Sentinus Young Innovators 2017

Sentinus the Northern Ireland Science and Technology festival will take place on Monday 12th of June in Ulster University, Jordanshown.  It showcases the achievements of young people in STEM as post-primary school students demonstrate the exciting project work that they have carried out.  Sentinus also delivers free workshops covering subjects such as robotics and engineering superheroes.  Furthermore, there will be many stands providing local companies, universities, and public sector bodies demonstrating the use of science and engineering in the workplace. a great place to bring school groups. To book free workshops or shows see the website

Maths Development Team Training for Lesson Study

The Maths Development Team has just announced regional induction programme (Dublin, Limerick & Carrick-on-Shannon) for Lesson Study for 2017 - 18

This will run from  27-29 September 2017 (substitution provided). The purpose of this programme is two-fold. First, to understand the mechanism of Japanese Lesson Study and Structured Problem Solving. Second, to provide teachers with knowledge and skills to implement Lesson Study in their schools.  To make this Professional Development Programme accessible training will be held regionally in Dublin, Limerick and Carrick-on-Shannon.  More info here at Team Maths Website.
Register here

The Maths Development Team newsletter -register here

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Some Coming Birthdays/ Anniversaries

T.S. (Stan) Broderick (1893-1962) was born 22 May in Youghal, Cork, and was educated at UCC.  A probabilist, his career was spent at TCD, where he rose to the rank of vice-provost.  Poet Edna Longley is his daughter.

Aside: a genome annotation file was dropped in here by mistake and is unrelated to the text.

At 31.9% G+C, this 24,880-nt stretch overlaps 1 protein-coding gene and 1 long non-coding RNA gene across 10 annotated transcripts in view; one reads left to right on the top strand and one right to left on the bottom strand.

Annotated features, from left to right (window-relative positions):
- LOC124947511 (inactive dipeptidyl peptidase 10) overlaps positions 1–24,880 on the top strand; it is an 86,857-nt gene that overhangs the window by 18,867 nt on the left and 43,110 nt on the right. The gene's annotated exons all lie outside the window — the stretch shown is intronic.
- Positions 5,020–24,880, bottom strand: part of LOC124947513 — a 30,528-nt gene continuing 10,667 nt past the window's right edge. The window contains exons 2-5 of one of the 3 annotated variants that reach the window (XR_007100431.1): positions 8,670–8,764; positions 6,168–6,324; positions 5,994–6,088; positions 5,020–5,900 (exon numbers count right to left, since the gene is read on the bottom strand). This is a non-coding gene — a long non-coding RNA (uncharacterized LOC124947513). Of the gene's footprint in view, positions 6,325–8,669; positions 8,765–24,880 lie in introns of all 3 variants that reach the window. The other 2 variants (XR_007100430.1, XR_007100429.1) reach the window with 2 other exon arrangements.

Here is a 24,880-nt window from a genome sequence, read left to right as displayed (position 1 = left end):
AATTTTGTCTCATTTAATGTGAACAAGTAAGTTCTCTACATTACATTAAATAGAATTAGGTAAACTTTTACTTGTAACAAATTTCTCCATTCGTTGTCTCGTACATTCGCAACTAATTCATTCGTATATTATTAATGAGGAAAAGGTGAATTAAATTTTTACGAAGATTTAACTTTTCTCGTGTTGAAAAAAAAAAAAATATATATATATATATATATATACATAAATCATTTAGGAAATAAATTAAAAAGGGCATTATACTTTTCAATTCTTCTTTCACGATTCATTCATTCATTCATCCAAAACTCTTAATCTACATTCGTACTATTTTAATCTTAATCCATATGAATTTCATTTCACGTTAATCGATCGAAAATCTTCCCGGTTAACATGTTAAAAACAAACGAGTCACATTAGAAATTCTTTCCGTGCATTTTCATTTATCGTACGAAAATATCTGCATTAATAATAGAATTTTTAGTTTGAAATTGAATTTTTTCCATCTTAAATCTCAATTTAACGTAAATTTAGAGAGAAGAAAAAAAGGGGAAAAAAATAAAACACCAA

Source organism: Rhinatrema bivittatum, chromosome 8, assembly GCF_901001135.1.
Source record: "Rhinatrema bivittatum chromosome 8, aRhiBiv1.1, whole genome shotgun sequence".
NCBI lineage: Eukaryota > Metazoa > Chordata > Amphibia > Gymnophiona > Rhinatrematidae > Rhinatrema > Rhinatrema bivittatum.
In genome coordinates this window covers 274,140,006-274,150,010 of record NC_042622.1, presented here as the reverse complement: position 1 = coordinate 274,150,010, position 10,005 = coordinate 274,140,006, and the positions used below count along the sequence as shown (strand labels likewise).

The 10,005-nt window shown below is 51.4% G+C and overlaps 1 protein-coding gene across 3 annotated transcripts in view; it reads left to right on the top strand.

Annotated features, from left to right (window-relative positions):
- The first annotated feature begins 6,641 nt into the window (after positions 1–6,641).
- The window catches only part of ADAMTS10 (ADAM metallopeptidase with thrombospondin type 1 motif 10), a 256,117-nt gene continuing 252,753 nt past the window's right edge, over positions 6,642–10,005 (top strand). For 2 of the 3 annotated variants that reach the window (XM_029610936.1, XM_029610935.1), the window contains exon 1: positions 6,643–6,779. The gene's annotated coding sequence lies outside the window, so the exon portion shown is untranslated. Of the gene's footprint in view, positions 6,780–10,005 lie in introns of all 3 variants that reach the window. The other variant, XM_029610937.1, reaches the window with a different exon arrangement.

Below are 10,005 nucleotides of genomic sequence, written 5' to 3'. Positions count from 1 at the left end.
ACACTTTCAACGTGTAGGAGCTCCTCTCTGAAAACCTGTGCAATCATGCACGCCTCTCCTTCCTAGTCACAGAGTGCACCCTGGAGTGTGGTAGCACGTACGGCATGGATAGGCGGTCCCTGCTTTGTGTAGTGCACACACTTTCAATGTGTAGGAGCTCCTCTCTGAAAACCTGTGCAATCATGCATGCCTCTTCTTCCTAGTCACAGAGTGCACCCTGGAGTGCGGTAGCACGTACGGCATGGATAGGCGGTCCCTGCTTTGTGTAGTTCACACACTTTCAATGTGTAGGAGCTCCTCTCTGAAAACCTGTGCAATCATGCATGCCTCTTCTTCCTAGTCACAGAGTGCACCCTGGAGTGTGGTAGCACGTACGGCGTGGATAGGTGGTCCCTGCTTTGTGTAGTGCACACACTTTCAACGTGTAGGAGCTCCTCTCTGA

John Campbell (1862-1924) was born 27 May in Lisburn, Antrim, and was educated at Queens, Belfast, and at Oxford. His career was entirely at Oxford, where he was an early supporter of women's education. He worked in Lie algebras and differential geometry, and wrote two influential books.

Alicia Stott (née Boole, 1860–1940) was born 8 June in Cork, a daughter of George & Mary Boole, and was educated in London. Though she never attended university, she was a pioneer in the visualisation of 4-dimensional shapes. She published several papers, and coined the term polytope for higher dimensional analogues of polyhedra.

Learn more about Irish Mathematicians Past and Present at the Maths Ireland website

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Coming Events

Many academic mathematics events are listed at the mathdep listing found here

15 – 20 May   Conference on Applied Statistics in Ireland
Is taking place in Mullingar.  More info see here

17 May  Northern Ireland Space Event: Rosetta Mission to the Comet
This will take place in the Innovation Centre in Londonderry

18 May  Northern Ireland Space Event: The Rosetta Mission to the Comet
This will take place in the Innovation Centre in Belfast
ESA's Rosetta mission was launched in 2004 and took some 10 years to arrive at comet 67P/C-G, flying past the Earth 3 times, Mars and 2 asteroids along the way. This event will provide an account of this exciting journey including the landing on the comet nucleus

18 - 20 May  Groups in Galway